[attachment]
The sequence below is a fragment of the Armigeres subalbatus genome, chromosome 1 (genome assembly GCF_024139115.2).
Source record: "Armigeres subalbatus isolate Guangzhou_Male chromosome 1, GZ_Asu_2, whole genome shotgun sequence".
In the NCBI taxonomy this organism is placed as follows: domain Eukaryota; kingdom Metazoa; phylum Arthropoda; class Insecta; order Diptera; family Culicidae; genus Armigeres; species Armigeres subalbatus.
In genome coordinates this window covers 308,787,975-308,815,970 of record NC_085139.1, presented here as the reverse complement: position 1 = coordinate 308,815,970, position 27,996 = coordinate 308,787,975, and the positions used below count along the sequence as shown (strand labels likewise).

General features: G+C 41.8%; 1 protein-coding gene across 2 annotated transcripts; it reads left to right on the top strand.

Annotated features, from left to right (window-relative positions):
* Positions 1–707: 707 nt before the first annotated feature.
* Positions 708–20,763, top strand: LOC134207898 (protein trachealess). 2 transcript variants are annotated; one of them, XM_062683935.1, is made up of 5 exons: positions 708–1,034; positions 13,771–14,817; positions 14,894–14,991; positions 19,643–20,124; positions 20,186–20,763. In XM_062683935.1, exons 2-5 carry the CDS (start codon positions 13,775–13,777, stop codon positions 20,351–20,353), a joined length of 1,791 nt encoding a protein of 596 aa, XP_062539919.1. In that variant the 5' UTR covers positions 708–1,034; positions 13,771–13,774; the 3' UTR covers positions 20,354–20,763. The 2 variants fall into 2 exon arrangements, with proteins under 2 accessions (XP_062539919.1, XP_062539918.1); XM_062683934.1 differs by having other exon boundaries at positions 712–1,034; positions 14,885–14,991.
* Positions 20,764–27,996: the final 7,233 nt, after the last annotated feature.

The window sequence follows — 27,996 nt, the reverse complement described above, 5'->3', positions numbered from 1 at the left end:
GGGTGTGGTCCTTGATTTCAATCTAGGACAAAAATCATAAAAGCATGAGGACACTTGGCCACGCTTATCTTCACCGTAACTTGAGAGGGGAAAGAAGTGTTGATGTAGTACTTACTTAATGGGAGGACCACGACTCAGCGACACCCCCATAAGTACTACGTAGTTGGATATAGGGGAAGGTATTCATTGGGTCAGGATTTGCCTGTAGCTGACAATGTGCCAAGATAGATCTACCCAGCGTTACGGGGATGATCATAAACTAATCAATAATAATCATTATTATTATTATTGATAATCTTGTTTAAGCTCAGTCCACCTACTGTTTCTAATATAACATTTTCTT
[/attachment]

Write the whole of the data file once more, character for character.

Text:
The sequence below is a fragment of the Armigeres subalbatus genome, chromosome 1 (genome assembly GCF_024139115.2).
Source record: "Armigeres subalbatus isolate Guangzhou_Male chromosome 1, GZ_Asu_2, whole genome shotgun sequence".
In the NCBI taxonomy this organism is placed as follows: domain Eukaryota; kingdom Metazoa; phylum Arthropoda; class Insecta; order Diptera; family Culicidae; genus Armigeres; species Armigeres subalbatus.
In genome coordinates this window covers 308,787,975-308,815,970 of record NC_085139.1, presented here as the reverse complement: position 1 = coordinate 308,815,970, position 27,996 = coordinate 308,787,975, and the positions used below count along the sequence as shown (strand labels likewise).

General features: G+C 41.8%; 1 protein-coding gene across 2 annotated transcripts; it reads left to right on the top strand.

Annotated features, from left to right (window-relative positions):
* Positions 1–707: 707 nt before the first annotated feature.
* Positions 708–20,763, top strand: LOC134207898 (protein trachealess). 2 transcript variants are annotated; one of them, XM_062683935.1, is made up of 5 exons: positions 708–1,034; positions 13,771–14,817; positions 14,894–14,991; positions 19,643–20,124; positions 20,186–20,763. In XM_062683935.1, exons 2-5 carry the CDS (start codon positions 13,775–13,777, stop codon positions 20,351–20,353), a joined length of 1,791 nt encoding a protein of 596 aa, XP_062539919.1. In that variant the 5' UTR covers positions 708–1,034; positions 13,771–13,774; the 3' UTR covers positions 20,354–20,763. The 2 variants fall into 2 exon arrangements, with proteins under 2 accessions (XP_062539919.1, XP_062539918.1); XM_062683934.1 differs by having other exon boundaries at positions 712–1,034; positions 14,885–14,991.
* Positions 20,764–27,996: the final 7,233 nt, after the last annotated feature.

The window sequence follows — 27,996 nt, the reverse complement described above, 5'->3', positions numbered from 1 at the left end:
GGGTGTGGTCCTTGATTTCAATCTAGGACAAAAATCATAAAAGCATGAGGACACTTGGCCACGCTTATCTTCACCGTAACTTGAGAGGGGAAAGAAGTGTTGATGTAGTACTTACTTAATGGGAGGACCACGACTCAGCGACACCCCCATAAGTACTACGTAGTTGGATATAGGGGAAGGTATTCATTGGGTCAGGATTTGCCTGTAGCTGACAATGTGCCAAGATAGATCTACCCAGCGTTACGGGGATGATCATAAACTAATCAATAATAATCATTATTATTATTATTGATAATCTTGTTTAAGCTCAGTCCACCTACTGTTTCTAATATAACATTTTCTT